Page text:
Cory Booker risks missing next debate unless polls improve

The traditional Thanksgiving feast for the homeless at Eva’s Village featured turkey, trimmings and a side of primary presidential politics as Democratic candidate Cory Booker rolled in. Booker, who’s now calling himself an underdog, posed for selfies and scored applause.

The problem is that Booker’s polling so poorly — scoring just 1 or 2% in recent state and national polls — that he risks not qualifying for the next primary debate by its Dec. 12 eligibility deadline. He takes an historic view.

“No one who’s leading in the polls at this point ever went on to the presidency from our party in our lifetime,” Booker said. “We’re hoping to raise more money to get on TV or do online ads. Those are the kind of things that we see other candidates having the resources to do that’s bumping them up in the polls. We’ve got to do the same thing.”

“He’s building it all from scratch. I think he’s doing incredibly well. And now that he’s beginning to do some advertising, I think we’ll see polling move in his direction,” said Sen. Bob Menendez.

But Booker’s all-out campaign push to make the sixth debate stage remains a tall order. The Democratic National Committee rules for the Dec. 19 debate in Los Angeles now require candidates to score 4% in four national polls or 6% in two early state polls. The campaign also has to show 800 unique donors in 20 states. It’s designed to whittle down the unwieldy field of 18 candidates to those who can demonstrate broad support. So Booker’s back in Jersey — hat in hand — for donations to buy ads.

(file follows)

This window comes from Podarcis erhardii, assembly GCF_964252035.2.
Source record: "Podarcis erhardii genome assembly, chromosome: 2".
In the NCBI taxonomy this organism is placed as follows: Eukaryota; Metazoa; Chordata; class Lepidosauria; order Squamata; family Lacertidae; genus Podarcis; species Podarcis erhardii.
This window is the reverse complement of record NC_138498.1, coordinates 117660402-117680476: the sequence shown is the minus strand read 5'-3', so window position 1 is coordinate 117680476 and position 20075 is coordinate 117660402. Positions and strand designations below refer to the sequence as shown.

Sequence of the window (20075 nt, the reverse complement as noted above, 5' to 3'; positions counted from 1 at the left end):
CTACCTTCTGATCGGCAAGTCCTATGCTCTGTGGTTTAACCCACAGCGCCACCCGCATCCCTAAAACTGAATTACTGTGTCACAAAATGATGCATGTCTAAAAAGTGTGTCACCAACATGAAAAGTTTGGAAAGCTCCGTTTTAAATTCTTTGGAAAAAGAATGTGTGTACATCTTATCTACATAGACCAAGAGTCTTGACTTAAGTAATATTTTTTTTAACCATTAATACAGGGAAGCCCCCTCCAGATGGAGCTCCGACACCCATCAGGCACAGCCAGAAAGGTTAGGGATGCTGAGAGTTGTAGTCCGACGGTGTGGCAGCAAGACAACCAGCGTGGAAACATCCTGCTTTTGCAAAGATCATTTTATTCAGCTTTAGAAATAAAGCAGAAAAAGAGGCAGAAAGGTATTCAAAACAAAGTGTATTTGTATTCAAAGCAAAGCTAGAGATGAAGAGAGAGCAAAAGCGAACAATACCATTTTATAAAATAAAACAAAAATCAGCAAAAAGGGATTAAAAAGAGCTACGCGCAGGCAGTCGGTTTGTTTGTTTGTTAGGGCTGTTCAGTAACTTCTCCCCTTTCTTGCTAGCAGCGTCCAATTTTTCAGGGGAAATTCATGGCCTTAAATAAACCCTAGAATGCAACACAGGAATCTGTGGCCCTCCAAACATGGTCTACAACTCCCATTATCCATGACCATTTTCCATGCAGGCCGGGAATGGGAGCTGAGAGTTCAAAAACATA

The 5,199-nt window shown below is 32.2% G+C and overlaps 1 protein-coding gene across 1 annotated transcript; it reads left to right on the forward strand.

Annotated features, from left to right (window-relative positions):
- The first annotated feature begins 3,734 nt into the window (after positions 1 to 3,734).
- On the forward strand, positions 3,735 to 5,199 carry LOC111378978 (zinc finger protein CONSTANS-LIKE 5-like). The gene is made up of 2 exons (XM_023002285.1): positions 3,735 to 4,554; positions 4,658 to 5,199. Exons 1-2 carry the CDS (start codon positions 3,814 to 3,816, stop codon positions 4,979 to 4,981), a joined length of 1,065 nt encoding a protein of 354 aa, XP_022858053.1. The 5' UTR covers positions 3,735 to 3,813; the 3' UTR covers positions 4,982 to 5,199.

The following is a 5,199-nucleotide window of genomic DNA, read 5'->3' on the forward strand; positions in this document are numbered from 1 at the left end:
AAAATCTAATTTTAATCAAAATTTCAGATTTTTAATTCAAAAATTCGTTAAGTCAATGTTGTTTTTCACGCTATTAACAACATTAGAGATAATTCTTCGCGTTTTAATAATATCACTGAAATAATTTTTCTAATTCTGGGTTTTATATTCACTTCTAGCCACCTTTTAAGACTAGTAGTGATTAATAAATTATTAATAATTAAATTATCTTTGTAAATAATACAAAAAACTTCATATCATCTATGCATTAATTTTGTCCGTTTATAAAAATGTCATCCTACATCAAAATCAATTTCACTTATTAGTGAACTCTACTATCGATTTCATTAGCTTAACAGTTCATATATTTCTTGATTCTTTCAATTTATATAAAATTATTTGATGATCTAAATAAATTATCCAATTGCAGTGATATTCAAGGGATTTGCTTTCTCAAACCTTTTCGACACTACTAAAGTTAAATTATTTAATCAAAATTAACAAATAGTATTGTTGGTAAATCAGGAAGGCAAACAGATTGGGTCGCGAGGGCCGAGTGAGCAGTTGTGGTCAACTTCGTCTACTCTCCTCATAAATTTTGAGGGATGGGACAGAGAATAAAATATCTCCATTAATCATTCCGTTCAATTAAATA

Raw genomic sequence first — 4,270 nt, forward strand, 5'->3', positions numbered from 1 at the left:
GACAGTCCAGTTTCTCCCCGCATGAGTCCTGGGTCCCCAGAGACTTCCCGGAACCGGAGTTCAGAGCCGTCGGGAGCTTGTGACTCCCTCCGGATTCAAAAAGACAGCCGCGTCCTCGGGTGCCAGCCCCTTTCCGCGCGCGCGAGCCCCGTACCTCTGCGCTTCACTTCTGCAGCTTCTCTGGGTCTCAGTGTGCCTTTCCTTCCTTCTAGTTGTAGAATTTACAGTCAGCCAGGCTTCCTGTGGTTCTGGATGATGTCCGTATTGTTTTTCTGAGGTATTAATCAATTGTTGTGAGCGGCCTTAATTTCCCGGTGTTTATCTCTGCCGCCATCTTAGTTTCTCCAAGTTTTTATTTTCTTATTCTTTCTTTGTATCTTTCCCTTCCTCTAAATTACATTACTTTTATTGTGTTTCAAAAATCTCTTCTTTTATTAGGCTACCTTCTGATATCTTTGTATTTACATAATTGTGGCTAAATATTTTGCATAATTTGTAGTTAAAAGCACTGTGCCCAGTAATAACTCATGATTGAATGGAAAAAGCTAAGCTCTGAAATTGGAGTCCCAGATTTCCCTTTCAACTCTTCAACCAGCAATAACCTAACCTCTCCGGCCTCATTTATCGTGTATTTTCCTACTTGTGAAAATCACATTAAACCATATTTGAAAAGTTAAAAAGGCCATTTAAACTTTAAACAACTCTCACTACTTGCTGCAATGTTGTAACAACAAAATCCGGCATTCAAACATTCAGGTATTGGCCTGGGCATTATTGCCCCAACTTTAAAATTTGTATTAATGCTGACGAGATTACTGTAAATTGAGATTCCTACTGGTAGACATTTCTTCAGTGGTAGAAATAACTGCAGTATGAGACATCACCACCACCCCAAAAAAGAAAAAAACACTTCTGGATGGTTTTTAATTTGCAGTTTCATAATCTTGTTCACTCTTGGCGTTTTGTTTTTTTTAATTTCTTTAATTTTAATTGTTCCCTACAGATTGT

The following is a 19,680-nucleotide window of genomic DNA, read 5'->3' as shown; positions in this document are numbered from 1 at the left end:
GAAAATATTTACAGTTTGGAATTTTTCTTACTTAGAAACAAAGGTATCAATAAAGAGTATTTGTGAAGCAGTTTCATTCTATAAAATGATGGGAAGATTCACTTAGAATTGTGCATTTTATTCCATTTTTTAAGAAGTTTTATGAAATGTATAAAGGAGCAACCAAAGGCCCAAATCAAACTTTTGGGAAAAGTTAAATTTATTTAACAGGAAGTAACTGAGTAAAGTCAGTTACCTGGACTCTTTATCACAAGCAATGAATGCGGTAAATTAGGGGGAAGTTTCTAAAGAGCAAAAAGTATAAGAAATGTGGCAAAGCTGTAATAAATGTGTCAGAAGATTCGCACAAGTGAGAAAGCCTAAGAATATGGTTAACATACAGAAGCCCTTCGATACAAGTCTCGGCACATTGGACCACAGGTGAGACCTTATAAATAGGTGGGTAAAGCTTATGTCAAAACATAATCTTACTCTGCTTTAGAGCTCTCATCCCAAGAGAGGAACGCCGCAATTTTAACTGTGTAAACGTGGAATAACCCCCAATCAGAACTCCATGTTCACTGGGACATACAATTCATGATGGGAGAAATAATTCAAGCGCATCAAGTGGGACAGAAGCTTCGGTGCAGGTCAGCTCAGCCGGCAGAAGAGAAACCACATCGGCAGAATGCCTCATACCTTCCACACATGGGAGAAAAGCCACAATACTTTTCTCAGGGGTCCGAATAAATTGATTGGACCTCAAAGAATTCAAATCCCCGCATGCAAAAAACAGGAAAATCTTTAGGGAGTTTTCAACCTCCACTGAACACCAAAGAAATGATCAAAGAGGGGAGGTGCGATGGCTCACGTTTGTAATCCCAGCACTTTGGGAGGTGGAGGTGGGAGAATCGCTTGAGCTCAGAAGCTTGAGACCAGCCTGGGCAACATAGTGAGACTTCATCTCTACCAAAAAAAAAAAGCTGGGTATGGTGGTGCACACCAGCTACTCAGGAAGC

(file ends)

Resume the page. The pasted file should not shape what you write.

“After the last debate we saw a surge in online contributions. We just have to keep that going, so I’m hoping folks will help me out, especially in my home state. It’s been amazing to get the kind of support we have from New Jersey,” Booker said.

But will he be doing any fundraisers here?

“Right now I’m going to take it easy and do service projects for the holiday, rest up a little bit, get my voice back going, and then we’ll be running around New Jersey and then back to Iowa,” Booker added.

Ten candidates qualified for the Democratic debate in Atlanta. Only six of the current 18 candidates have managed to qualify for the LA debate so far. Meanwhile, a pro-Booker super political action committee called Dream United managed to raise only $1 million of its $10 million goal during the first six months of this year and is now dismantling. The candidate has disavowed super PACs. He’s expected to file for the South Carolina primary next week.

The DNC rules create a catch 22 for candidates like Booker: they need to poll well to qualify for the debate, and they need to debate in order to poll well and shed their underdog image.

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